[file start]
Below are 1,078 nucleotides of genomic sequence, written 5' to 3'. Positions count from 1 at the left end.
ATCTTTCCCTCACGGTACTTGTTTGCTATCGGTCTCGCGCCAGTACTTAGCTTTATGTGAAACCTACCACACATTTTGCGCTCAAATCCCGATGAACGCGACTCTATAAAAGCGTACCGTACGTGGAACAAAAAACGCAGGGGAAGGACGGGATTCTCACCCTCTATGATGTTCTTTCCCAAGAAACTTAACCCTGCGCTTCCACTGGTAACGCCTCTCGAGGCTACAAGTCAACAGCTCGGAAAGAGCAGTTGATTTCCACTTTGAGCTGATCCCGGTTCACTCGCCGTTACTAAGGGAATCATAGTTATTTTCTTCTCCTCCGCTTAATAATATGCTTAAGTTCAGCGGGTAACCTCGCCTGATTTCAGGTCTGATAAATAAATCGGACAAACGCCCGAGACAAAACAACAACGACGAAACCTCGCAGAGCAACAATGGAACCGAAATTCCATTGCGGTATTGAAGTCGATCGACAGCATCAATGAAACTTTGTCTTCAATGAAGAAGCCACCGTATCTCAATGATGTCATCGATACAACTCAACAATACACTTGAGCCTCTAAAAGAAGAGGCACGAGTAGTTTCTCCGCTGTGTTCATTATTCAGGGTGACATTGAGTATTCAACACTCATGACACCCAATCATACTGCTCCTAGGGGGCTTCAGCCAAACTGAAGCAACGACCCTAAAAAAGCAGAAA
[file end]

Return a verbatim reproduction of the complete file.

Below are 1,078 nucleotides of genomic sequence, written 5' to 3'. Positions count from 1 at the left end.
ATCTTTCCCTCACGGTACTTGTTTGCTATCGGTCTCGCGCCAGTACTTAGCTTTATGTGAAACCTACCACACATTTTGCGCTCAAATCCCGATGAACGCGACTCTATAAAAGCGTACCGTACGTGGAACAAAAAACGCAGGGGAAGGACGGGATTCTCACCCTCTATGATGTTCTTTCCCAAGAAACTTAACCCTGCGCTTCCACTGGTAACGCCTCTCGAGGCTACAAGTCAACAGCTCGGAAAGAGCAGTTGATTTCCACTTTGAGCTGATCCCGGTTCACTCGCCGTTACTAAGGGAATCATAGTTATTTTCTTCTCCTCCGCTTAATAATATGCTTAAGTTCAGCGGGTAACCTCGCCTGATTTCAGGTCTGATAAATAAATCGGACAAACGCCCGAGACAAAACAACAACGACGAAACCTCGCAGAGCAACAATGGAACCGAAATTCCATTGCGGTATTGAAGTCGATCGACAGCATCAATGAAACTTTGTCTTCAATGAAGAAGCCACCGTATCTCAATGATGTCATCGATACAACTCAACAATACACTTGAGCCTCTAAAAGAAGAGGCACGAGTAGTTTCTCCGCTGTGTTCATTATTCAGGGTGACATTGAGTATTCAACACTCATGACACCCAATCATACTGCTCCTAGGGGGCTTCAGCCAAACTGAAGCAACGACCCTAAAAAAGCAGAAA